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As Antibiotic Resistance Increases, Stewardship Is Critical

By Jennifer Anderson

As baby boomers age, with pneumonia and other potentially fatal illnesses that predominantly strike the elderly increasing in prevalence, it's critical to make judicious choices in prescribing antibiotics.

Excessive and unnecessary use of antibiotics must be curbed, says Elizabeth Cerceo, MD, an assistant professor of medicine at Cooper Medical School of Rowan University in New Jersey.  She explains that decades of over- and unnecessary use of antibiotics have led to resistance among increasing numbers and strains of sometimes-deadly bacteria.

However, antibiotics are essential in treating illnesses such as pneumonia, a severe lung infection. But without proper stewardship of antibiotics, there won't be enough medications available to treat diseases that require antibiotics.

Pneumonia and Antibiotics
With antibiotics, most healthy people recover from pneumonia within three weeks, according to the Centers for Disease Control and Prevention. But in the United States, approximately 50,000 people die each year from pneumonia, and globally, pneumonia is the leading cause of death among young children. People who smoke cigarettes or have asthma, diabetes, heart disease, and other underlying medical conditions are at increased risk for pneumonia.

Teena Chopra, MD, an assistant professor of internal medicine at Wayne State University in Detroit, adds that pneumonia is the No. 1 cause of hospitalization of older patients in the United States.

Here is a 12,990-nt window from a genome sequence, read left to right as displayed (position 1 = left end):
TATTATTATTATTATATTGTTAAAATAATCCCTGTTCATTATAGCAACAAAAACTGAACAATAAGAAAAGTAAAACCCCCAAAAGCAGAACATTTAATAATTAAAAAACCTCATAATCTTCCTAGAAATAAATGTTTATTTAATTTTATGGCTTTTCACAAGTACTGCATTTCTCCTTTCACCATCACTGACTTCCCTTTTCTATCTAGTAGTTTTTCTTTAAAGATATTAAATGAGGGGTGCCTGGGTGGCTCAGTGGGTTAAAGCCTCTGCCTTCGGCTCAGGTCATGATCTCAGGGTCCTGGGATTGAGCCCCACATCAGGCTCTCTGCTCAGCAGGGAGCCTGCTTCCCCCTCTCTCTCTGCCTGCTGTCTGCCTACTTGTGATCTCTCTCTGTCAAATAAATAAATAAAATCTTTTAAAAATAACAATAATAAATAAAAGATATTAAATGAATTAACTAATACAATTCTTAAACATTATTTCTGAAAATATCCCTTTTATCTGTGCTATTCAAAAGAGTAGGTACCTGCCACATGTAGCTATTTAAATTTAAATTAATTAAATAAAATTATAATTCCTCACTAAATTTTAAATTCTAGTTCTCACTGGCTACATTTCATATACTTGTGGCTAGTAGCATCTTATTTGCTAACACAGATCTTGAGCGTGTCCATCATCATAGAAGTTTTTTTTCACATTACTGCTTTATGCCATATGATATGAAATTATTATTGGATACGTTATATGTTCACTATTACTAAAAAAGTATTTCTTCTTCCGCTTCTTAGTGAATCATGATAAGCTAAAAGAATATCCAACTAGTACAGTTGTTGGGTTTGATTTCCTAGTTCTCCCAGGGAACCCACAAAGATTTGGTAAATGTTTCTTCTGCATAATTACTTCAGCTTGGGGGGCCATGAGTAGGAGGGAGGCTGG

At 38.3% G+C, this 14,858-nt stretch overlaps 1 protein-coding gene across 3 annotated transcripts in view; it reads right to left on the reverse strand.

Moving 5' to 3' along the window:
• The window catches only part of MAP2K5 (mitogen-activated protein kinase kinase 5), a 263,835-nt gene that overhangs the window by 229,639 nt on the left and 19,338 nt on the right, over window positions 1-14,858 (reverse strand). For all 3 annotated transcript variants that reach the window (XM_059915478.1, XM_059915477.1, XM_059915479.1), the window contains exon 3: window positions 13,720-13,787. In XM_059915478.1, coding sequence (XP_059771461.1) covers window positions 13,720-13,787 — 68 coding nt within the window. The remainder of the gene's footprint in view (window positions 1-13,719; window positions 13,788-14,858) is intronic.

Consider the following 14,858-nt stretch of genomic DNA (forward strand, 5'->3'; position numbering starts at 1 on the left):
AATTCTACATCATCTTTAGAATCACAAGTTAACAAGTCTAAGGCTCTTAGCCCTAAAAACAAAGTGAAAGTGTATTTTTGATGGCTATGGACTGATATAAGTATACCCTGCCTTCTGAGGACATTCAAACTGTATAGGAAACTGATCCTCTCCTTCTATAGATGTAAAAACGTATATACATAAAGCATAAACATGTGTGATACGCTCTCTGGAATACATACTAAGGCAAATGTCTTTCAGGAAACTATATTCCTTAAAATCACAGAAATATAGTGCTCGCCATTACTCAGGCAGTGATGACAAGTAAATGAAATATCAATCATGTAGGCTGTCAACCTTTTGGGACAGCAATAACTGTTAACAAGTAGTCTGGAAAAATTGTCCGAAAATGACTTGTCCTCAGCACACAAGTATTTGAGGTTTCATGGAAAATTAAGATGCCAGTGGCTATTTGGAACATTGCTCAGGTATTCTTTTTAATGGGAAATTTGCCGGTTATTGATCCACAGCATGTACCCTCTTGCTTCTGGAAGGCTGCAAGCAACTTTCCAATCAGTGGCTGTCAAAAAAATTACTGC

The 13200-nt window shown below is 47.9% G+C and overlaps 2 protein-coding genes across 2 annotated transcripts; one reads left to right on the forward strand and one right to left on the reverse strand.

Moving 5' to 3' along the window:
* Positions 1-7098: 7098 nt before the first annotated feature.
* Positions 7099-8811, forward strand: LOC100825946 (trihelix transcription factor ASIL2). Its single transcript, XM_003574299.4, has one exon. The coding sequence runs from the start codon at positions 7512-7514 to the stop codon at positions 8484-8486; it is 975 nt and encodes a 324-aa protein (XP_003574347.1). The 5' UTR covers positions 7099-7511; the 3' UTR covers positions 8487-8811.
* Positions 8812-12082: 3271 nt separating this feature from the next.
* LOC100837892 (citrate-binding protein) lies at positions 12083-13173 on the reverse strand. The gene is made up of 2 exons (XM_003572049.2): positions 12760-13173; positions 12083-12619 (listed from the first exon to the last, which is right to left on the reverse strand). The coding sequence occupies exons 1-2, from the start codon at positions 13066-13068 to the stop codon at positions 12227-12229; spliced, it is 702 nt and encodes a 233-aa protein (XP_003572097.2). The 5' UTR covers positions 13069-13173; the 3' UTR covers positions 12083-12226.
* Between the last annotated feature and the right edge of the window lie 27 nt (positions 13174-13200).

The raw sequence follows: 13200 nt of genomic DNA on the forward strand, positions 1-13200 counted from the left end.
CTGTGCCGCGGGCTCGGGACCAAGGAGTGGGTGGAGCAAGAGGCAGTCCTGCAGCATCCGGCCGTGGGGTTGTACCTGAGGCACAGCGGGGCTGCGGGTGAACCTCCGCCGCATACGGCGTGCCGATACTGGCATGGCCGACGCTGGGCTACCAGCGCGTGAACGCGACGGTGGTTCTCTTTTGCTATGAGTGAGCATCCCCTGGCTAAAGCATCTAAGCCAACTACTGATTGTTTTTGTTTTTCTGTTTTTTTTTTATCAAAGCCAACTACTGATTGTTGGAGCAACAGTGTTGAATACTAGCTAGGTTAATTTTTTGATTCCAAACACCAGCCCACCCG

People with pneumonia usually have persistent fever, chills, and fatigue. If a patient's symptoms last more than 48 hours, he or she should seek a physician's care if possible, or go directly to a hospital. Chest X-rays typically are used to diagnose pneumonia, and patients who are young and healthy usually can be treated as outpatients. Pathology reports on mucus from a cough can be used to diagnose the type of bacteria causing the pneumonia, Chopra says.

Older patients who may have less robust immune systems may present not with fever but with hypothermia, Chopra says. They might seem confused and suffer fatigue or weakness. These patients should be admitted to the hospital. "You cannot fool around with pneumonia," she says. "If bacteria get in the blood, they can get to the brain and cause meningitis, and you can have high morbidity and mortality."

Patients with pneumonia coming from nursing homes are more likely to have been exposed to antibiotic-resistant bacteria and should go directly to the hospital, she says, adding that the Centers for Medicare & Medicaid Services recently mandated antibiotic stewardship in nursing homes.

Other symptoms of pneumonia include cough, shortness of breath, chest pain, excessive sweating, and loss of appetite, according to the American Lung Association. High fever can present in one to three days.